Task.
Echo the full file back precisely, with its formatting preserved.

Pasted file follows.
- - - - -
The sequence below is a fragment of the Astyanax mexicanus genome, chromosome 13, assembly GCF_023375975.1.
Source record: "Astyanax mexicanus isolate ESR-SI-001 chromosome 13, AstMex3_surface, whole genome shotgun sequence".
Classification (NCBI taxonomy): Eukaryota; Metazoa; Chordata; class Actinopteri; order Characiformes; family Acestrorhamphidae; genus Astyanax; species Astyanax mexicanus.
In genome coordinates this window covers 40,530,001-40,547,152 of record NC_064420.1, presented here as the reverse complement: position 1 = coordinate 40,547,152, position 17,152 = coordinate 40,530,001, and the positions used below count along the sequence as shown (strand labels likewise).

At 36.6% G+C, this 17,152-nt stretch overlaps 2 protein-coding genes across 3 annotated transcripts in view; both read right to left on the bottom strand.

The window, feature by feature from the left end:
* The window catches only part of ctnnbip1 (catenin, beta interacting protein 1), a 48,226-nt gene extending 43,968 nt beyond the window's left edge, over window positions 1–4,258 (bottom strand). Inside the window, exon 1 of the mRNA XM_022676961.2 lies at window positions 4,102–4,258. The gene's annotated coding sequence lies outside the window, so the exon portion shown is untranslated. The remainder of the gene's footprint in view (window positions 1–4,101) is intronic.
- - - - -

The sequence below is a fragment of the Astyanax mexicanus genome, chromosome 13, assembly GCF_023375975.1.
Source record: "Astyanax mexicanus isolate ESR-SI-001 chromosome 13, AstMex3_surface, whole genome shotgun sequence".
Classification (NCBI taxonomy): Eukaryota; Metazoa; Chordata; class Actinopteri; order Characiformes; family Acestrorhamphidae; genus Astyanax; species Astyanax mexicanus.
In genome coordinates this window covers 40,530,001-40,547,152 of record NC_064420.1, presented here as the reverse complement: position 1 = coordinate 40,547,152, position 17,152 = coordinate 40,530,001, and the positions used below count along the sequence as shown (strand labels likewise).

At 36.6% G+C, this 17,152-nt stretch overlaps 2 protein-coding genes across 3 annotated transcripts in view; both read right to left on the bottom strand.

The window, feature by feature from the left end:
* The window catches only part of ctnnbip1 (catenin, beta interacting protein 1), a 48,226-nt gene extending 43,968 nt beyond the window's left edge, over window positions 1–4,258 (bottom strand). Inside the window, exon 1 of the mRNA XM_022676961.2 lies at window positions 4,102–4,258. The gene's annotated coding sequence lies outside the window, so the exon portion shown is untranslated. The remainder of the gene's footprint in view (window positions 1–4,101) is intronic.